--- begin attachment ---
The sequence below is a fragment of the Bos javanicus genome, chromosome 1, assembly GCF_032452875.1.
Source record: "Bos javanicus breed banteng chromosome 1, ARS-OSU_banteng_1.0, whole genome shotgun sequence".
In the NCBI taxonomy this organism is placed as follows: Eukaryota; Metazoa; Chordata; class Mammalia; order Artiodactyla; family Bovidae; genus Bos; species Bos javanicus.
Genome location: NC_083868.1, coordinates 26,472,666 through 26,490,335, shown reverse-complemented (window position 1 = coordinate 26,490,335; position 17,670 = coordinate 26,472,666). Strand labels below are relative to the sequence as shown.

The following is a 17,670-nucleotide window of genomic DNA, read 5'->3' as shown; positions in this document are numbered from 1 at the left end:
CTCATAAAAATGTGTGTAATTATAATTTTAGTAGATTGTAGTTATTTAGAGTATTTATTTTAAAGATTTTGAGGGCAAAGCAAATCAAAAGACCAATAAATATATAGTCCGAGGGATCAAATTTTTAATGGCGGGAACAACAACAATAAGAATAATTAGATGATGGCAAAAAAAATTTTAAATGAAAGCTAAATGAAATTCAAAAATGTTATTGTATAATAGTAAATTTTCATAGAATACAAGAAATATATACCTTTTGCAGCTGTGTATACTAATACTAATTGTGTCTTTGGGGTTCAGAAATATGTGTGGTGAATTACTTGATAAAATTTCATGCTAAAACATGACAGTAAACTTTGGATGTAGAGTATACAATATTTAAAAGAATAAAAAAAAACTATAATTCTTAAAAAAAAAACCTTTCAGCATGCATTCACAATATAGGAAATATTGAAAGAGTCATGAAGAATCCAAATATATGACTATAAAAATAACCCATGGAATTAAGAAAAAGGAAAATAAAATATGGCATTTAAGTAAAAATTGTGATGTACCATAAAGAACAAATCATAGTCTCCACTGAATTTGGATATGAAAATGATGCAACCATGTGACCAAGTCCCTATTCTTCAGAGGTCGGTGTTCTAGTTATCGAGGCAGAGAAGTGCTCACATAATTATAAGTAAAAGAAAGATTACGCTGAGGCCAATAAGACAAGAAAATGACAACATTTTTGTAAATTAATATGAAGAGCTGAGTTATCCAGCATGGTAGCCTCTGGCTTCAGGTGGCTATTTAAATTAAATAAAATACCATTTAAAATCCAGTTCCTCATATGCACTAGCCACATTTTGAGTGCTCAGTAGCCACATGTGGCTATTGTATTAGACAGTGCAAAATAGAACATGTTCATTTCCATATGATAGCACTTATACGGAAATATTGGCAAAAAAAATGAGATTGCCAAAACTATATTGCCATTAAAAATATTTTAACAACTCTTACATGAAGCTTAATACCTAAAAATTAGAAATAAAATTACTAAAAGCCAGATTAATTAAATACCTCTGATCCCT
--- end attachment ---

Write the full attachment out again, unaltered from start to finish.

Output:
The sequence below is a fragment of the Bos javanicus genome, chromosome 1, assembly GCF_032452875.1.
Source record: "Bos javanicus breed banteng chromosome 1, ARS-OSU_banteng_1.0, whole genome shotgun sequence".
In the NCBI taxonomy this organism is placed as follows: Eukaryota; Metazoa; Chordata; class Mammalia; order Artiodactyla; family Bovidae; genus Bos; species Bos javanicus.
Genome location: NC_083868.1, coordinates 26,472,666 through 26,490,335, shown reverse-complemented (window position 1 = coordinate 26,490,335; position 17,670 = coordinate 26,472,666). Strand labels below are relative to the sequence as shown.

The following is a 17,670-nucleotide window of genomic DNA, read 5'->3' as shown; positions in this document are numbered from 1 at the left end:
CTCATAAAAATGTGTGTAATTATAATTTTAGTAGATTGTAGTTATTTAGAGTATTTATTTTAAAGATTTTGAGGGCAAAGCAAATCAAAAGACCAATAAATATATAGTCCGAGGGATCAAATTTTTAATGGCGGGAACAACAACAATAAGAATAATTAGATGATGGCAAAAAAAATTTTAAATGAAAGCTAAATGAAATTCAAAAATGTTATTGTATAATAGTAAATTTTCATAGAATACAAGAAATATATACCTTTTGCAGCTGTGTATACTAATACTAATTGTGTCTTTGGGGTTCAGAAATATGTGTGGTGAATTACTTGATAAAATTTCATGCTAAAACATGACAGTAAACTTTGGATGTAGAGTATACAATATTTAAAAGAATAAAAAAAAACTATAATTCTTAAAAAAAAAACCTTTCAGCATGCATTCACAATATAGGAAATATTGAAAGAGTCATGAAGAATCCAAATATATGACTATAAAAATAACCCATGGAATTAAGAAAAAGGAAAATAAAATATGGCATTTAAGTAAAAATTGTGATGTACCATAAAGAACAAATCATAGTCTCCACTGAATTTGGATATGAAAATGATGCAACCATGTGACCAAGTCCCTATTCTTCAGAGGTCGGTGTTCTAGTTATCGAGGCAGAGAAGTGCTCACATAATTATAAGTAAAAGAAAGATTACGCTGAGGCCAATAAGACAAGAAAATGACAACATTTTTGTAAATTAATATGAAGAGCTGAGTTATCCAGCATGGTAGCCTCTGGCTTCAGGTGGCTATTTAAATTAAATAAAATACCATTTAAAATCCAGTTCCTCATATGCACTAGCCACATTTTGAGTGCTCAGTAGCCACATGTGGCTATTGTATTAGACAGTGCAAAATAGAACATGTTCATTTCCATATGATAGCACTTATACGGAAATATTGGCAAAAAAAATGAGATTGCCAAAACTATATTGCCATTAAAAATATTTTAACAACTCTTACATGAAGCTTAATACCTAAAAATTAGAAATAAAATTACTAAAAGCCAGATTAATTAAATACCTCTGATCCCT